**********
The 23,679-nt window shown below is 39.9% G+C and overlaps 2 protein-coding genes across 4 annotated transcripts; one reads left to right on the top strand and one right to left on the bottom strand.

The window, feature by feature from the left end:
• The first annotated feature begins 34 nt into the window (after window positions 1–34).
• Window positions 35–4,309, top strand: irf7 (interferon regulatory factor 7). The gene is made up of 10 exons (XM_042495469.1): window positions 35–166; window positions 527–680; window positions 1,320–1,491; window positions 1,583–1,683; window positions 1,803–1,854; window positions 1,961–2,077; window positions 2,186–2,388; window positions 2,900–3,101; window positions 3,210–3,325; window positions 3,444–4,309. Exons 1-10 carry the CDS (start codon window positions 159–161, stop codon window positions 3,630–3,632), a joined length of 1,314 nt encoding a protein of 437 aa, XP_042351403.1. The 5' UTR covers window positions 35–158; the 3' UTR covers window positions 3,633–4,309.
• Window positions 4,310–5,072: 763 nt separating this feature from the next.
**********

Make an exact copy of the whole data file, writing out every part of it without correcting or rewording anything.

The 23,679-nt window shown below is 39.9% G+C and overlaps 2 protein-coding genes across 4 annotated transcripts; one reads left to right on the top strand and one right to left on the bottom strand.

The window, feature by feature from the left end:
• The first annotated feature begins 34 nt into the window (after window positions 1–34).
• Window positions 35–4,309, top strand: irf7 (interferon regulatory factor 7). The gene is made up of 10 exons (XM_042495469.1): window positions 35–166; window positions 527–680; window positions 1,320–1,491; window positions 1,583–1,683; window positions 1,803–1,854; window positions 1,961–2,077; window positions 2,186–2,388; window positions 2,900–3,101; window positions 3,210–3,325; window positions 3,444–4,309. Exons 1-10 carry the CDS (start codon window positions 159–161, stop codon window positions 3,630–3,632), a joined length of 1,314 nt encoding a protein of 437 aa, XP_042351403.1. The 5' UTR covers window positions 35–158; the 3' UTR covers window positions 3,633–4,309.
• Window positions 4,310–5,072: 763 nt separating this feature from the next.